Golf Business

How the sale of U.S. Steel relates to the biggest deal ever made on a golf course


Andrew Carnegie at a golf cottage near St. Andrew's Golf Club, Hastings On-Hudson, New York.

Hulton Archive

One of America's iconic companies, U.S. Steel, agreed this week after months of speculation to be sold to Nippon Steel for in excess of $14 billion. The origins of U.S. Steel have a golf connection that's worth recalling as the ultimate example of the game as a business tool.

The story is coincidentally told in the current newsletter of the U.S. Seniors Golf Association by its longtime editor Paul Galvani. He explains that the history goes back to 1882 when Henry Clay Frick and Andrew Carnegie combined their coke and steel businesses to become "the largest and most powerful steel-making company on earth." The two titans had a falling out, but in later years Carnegie attempted a reconciliation that resulted only in the famous response by Frick: "Yes, you can tell Carnegie I'll meet him. Tell him I'll see him in Hell, where we both are going."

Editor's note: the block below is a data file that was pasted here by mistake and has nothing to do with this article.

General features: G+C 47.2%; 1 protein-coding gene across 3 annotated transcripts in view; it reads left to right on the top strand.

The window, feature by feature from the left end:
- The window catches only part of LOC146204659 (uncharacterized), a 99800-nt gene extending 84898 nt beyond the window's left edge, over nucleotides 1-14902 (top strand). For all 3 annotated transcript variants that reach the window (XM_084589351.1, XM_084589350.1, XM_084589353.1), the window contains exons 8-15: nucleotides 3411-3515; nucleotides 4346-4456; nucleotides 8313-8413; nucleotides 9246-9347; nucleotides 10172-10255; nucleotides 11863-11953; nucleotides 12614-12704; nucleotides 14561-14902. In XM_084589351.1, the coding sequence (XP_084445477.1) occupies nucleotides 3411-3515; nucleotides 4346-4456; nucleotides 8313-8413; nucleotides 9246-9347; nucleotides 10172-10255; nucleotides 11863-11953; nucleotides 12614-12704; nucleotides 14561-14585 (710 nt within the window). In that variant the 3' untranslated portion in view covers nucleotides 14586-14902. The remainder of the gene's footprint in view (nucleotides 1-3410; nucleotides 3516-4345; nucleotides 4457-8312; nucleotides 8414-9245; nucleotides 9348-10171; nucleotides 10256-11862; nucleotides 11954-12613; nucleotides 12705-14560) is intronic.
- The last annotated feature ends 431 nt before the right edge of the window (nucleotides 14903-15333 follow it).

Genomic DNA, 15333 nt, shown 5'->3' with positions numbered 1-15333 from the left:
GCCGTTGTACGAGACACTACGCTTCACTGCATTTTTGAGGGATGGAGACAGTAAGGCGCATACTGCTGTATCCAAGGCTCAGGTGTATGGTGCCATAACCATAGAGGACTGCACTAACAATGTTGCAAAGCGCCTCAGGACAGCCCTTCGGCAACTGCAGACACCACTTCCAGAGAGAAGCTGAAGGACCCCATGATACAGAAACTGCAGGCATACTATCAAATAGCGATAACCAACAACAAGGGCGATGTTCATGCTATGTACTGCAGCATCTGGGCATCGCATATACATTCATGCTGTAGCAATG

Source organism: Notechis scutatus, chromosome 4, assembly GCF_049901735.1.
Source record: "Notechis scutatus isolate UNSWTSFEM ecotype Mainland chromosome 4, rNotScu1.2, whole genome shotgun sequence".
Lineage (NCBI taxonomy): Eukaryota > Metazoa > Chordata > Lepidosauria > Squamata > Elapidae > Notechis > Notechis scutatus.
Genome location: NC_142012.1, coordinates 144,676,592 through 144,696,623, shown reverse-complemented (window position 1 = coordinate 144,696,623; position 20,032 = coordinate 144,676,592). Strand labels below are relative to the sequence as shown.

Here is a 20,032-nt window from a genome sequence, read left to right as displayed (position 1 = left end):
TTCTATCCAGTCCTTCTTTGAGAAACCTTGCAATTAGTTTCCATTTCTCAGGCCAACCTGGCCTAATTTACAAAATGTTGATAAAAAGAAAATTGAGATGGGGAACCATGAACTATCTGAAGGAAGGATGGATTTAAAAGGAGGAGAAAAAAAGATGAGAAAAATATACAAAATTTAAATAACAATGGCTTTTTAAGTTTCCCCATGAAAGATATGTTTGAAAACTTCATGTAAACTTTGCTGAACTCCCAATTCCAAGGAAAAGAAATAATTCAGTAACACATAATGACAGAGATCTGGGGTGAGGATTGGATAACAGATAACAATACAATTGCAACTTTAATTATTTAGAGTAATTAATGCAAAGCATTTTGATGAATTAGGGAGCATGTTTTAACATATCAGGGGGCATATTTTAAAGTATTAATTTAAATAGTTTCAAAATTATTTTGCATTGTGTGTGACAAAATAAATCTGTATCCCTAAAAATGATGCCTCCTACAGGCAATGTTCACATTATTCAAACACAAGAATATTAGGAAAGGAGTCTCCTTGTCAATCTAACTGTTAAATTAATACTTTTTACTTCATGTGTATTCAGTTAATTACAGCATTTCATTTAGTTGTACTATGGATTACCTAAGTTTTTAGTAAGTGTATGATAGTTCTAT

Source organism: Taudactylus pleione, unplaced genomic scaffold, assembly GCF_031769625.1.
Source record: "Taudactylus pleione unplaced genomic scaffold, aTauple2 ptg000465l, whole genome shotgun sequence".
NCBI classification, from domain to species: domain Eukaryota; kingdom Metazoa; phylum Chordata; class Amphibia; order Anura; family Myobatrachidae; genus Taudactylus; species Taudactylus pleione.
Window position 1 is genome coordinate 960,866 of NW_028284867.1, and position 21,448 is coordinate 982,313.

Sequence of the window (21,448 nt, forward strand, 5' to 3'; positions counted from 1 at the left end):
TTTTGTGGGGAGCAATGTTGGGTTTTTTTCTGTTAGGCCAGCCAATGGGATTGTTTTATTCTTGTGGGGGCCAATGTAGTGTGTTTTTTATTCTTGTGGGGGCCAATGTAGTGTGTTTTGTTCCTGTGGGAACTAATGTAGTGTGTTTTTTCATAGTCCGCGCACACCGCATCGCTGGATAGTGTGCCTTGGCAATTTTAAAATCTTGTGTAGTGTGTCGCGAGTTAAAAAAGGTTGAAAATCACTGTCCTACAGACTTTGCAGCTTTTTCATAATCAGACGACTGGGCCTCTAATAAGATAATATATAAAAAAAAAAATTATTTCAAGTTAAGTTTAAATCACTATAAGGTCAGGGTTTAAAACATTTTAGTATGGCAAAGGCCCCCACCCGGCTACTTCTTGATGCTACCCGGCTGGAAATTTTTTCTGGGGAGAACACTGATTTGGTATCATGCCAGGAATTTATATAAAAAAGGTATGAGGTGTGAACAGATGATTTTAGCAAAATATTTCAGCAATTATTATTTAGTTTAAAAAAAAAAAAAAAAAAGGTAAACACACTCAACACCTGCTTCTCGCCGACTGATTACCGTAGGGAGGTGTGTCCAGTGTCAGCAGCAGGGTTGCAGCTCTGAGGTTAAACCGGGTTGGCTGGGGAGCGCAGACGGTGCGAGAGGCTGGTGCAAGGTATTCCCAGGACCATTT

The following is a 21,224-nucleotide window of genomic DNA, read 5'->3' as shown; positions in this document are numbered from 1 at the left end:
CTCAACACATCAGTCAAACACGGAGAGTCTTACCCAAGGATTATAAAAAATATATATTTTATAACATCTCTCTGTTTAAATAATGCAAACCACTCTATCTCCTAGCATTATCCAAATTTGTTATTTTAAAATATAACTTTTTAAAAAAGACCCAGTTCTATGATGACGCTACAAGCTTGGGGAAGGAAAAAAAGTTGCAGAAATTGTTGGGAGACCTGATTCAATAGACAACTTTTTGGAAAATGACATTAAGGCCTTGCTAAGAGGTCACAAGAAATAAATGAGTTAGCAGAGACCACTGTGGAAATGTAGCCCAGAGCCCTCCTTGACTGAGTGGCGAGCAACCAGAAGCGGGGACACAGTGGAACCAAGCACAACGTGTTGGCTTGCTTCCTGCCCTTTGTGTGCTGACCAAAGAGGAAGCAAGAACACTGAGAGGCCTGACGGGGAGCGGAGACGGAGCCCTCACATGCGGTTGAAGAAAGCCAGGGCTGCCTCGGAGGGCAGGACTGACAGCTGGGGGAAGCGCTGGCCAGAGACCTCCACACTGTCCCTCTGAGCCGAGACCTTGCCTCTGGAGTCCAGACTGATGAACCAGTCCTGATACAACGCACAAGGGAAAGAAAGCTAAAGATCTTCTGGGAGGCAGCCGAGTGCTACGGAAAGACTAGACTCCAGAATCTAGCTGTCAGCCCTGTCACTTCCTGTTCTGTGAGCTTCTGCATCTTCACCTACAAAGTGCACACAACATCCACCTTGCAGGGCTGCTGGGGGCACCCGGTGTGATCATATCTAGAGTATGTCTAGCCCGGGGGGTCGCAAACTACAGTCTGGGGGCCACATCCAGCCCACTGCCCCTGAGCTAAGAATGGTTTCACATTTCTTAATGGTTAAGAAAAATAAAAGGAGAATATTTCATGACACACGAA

Another heavyweight of the era, J.P. Morgan, was building his own steel conglomerate and went with a proposal to the chairman of Carnegie Steel, Charles Schwab (no relation to the founder of the modern brokerage firm that bears the same name). Galvani writes: "Schwab broached the subject (of a sale) with Mrs. Carnegie, who, now with a young daughter, wanted Andrew to retire. She told Schwab to play golf the next day at St. Andrew's in Hastings-on-Hudson, NY, with her husband and to throw the match so Andrew would be in a good mood. Then, she advised Schwab, he should raise the idea of a sale. That is what Schwab did, and, to his surprise, Carnegie was amenable. Carnegie was told he could 'name his price,' which he did: $480 million (about $17 billion in today's dollars). J.P. Morgan agreed, and Carnegie Steel thus became part of U.S. Steel. Morgan named Schwab President and Frick was appointed to the board. It has been called the biggest deal ever hatched on a golf course. Carnegie was reputed to have become the second richest man in the world of all time—only ever surpassed by John D. Rockefeller."